3 to 5 from 75: Collaborating to Increase Postsecondary Attainment

Thu, 03/24/2016 - 14:02

Beth Tankersley-Bankhead

The following is by Beth Tankersley-Bankhead, Director of Postsecondary Initiatives at Ewing Marion Kauffman Foundation, and first appeared on the Foundation's EdInsight blog.

The collaborator's serenity prayer is to have the "courage to change the things you cannot accept." Well, here's what I cannot accept:

  • College not being accessible or affordable for too many people
  • Vast numbers of adults with some college credit but no degree who lack the supports to return to college
  • Students from low-income households and students of color historically completing college at much lower rates than students from other demographics
  • Our inability to fill jobs because potential applicants do not hold the needed credentials

Aligned and mobilized work to address those things we cannot accept is occurring in Kansas City. The Lumina Foundation's grant-sponsored GradForceKC initiative is focused on strategies to increase degree attainment across the region. At the same time, KC Rising (an initiative co-sponsored by the Civic Council, Mid-America Regional Council, and Kansas City Area Development Council) is developing strategies for enhancing the regional workforce-ready talent pool. These efforts are working side by side and include representation from employers, education, higher education and the community at large. The Kauffman Foundation continues to support postsecondary completion for regional students by participating in these initiatives, among others.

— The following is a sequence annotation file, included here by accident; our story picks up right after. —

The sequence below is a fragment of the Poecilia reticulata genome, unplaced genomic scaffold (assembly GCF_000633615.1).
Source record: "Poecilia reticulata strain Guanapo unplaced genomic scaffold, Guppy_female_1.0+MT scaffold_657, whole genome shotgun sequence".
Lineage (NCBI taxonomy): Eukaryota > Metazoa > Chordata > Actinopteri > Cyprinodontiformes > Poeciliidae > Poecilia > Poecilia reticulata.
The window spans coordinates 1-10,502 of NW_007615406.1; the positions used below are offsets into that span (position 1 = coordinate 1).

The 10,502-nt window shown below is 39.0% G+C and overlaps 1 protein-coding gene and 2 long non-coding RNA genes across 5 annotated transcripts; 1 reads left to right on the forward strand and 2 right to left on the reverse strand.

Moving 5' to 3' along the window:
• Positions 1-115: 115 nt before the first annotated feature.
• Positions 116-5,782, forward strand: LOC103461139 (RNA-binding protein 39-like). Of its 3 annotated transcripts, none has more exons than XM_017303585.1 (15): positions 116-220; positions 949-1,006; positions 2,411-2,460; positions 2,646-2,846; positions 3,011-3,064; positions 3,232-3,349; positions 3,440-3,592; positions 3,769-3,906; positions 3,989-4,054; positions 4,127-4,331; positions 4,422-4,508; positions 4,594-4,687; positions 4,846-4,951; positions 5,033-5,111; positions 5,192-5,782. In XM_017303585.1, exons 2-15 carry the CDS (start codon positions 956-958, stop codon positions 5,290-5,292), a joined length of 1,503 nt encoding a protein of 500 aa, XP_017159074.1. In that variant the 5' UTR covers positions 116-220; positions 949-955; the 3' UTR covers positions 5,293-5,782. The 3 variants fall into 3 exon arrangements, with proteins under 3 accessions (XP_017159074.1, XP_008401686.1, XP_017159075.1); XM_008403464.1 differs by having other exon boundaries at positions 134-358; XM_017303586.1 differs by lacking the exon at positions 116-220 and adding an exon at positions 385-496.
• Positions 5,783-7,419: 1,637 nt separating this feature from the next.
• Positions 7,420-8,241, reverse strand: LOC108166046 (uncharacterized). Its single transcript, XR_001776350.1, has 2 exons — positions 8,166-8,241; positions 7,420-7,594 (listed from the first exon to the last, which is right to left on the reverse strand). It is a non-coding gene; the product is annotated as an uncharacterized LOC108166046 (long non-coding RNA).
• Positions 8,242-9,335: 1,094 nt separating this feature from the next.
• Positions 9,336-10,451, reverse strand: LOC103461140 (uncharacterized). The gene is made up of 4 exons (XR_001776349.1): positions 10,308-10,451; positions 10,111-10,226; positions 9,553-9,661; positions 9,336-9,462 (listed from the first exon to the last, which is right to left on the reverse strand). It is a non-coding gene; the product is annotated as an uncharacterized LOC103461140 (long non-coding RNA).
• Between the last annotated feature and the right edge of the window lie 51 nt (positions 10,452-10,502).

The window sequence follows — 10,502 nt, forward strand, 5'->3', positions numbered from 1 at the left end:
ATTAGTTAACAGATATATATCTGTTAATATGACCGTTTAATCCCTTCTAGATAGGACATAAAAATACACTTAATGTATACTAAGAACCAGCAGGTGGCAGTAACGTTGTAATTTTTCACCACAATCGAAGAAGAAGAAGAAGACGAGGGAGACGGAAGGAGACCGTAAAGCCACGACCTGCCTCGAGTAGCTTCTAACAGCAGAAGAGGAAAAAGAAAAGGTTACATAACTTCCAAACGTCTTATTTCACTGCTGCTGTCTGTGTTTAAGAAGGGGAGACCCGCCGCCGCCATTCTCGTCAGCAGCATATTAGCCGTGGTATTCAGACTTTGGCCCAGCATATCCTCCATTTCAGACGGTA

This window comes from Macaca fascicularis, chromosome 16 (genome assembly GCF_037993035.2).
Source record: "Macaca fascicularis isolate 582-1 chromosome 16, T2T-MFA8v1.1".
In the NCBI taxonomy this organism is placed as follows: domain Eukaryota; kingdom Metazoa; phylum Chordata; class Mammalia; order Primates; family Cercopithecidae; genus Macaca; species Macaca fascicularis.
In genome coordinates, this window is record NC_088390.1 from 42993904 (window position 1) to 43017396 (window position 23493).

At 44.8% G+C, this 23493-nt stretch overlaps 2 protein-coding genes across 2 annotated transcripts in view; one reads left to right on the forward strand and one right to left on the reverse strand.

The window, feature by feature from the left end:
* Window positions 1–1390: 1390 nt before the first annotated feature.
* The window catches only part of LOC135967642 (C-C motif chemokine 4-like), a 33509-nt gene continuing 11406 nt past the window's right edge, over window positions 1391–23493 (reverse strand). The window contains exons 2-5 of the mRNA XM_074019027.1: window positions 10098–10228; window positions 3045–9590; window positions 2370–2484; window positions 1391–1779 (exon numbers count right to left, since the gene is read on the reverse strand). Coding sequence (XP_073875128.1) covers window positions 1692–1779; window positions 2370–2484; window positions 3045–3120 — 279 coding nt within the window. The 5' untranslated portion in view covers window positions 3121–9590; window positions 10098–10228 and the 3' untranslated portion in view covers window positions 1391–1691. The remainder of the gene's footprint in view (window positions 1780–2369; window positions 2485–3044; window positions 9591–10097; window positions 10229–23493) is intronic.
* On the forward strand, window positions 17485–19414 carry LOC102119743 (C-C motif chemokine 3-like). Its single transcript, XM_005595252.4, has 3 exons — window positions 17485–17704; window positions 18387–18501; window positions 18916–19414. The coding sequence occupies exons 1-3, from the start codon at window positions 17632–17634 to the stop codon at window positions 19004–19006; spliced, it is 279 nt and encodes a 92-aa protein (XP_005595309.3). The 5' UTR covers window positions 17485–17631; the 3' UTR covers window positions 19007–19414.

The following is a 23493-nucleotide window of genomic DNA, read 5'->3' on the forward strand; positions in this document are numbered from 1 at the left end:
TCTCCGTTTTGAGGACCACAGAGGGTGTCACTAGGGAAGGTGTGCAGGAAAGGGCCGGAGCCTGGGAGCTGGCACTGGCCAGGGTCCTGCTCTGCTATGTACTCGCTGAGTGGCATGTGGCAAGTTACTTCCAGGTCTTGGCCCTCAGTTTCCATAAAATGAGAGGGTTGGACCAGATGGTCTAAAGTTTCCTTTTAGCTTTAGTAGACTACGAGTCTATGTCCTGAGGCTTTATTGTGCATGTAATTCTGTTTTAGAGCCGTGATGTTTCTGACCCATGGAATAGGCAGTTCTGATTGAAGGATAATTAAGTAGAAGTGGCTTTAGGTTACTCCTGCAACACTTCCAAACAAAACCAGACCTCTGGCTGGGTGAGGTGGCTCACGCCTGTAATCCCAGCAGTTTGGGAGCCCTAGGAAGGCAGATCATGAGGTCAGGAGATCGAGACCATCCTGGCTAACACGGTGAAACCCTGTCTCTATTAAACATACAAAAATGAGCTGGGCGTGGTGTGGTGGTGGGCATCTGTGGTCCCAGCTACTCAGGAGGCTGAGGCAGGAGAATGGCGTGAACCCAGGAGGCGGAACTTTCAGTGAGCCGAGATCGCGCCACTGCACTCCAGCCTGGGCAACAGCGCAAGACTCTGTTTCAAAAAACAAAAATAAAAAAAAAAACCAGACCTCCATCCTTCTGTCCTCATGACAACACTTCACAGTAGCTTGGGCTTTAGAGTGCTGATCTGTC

Last month, nearly 400 dedicated and energetic individuals from across the country gathered in St. Louis for three days to discuss postsecondary education completion in the United States. The space was abuzz with a sense of urgency. A commitment to change lives and communities filled the air.

Participants included teams of three to five people from the 75 cities selected to be part of the Community Partnership for Attainment, a national movement sponsored by the Lumina Foundation to increase the proportion of Americans with high-quality degrees and credentials.

There were several Kansas Citians in the room – representing GradForceKC, Mid-America Regional Council, Civic Council of Greater Kansas City, Metropolitan Community College, Johnson County Community College and the Kauffman Foundation. Other Missouri attendees hailed from Springfield and St. Louis as they are also partnership cities.

The opening session emphasized the Lumina Foundation goal that 60 percent of citizens nationwide will have earned a postsecondary credential or degree by 2025. To put this into context, only 34 percent of those age 25 and over in the Kansas City region currently hold a bachelor's degree (which is similar to rates in cities across the nation).

Repeatedly reinforced during the event was that moving the needle on increasing  postsecondary attainment in any community will only be possible and sustainable if we mobilize employers, communities and higher education to work together to align postsecondary attainment with workforce and civic needs. These challenges, along with the solutions and strategies to address them, belong to everyone.

Convening for postsecondary attainment
in St. Louis, MO.

Attending the Lumina Foundation's convening of partnership cities reinforced the efforts underway in Kans‚Äčas City. Simultaneously, we were reminded that our work on postsecondary attainment for all is critically important and urgent—and we have far to go. Sheri Gonzales-Warren of Mid-America Regional Council reflected, "We know that the road to success in this area is not linear, sequential or precise but we also know that if we keep doing what we have done for the past 30 years, we will continue to produce the same mediocre results regarding talent development." We bring back to Kansas City and will widely share the words of Jamie Merisotis, president and CEO of the Lumina Foundation, when asked where we start to increase postsecondary attainment rates in our communities. Jamie said, "There is not one answer; it is a combination of actions and strategies that fit together. We need to have a sense of urgency around getting there. This is our problem to solve; not someday, but now."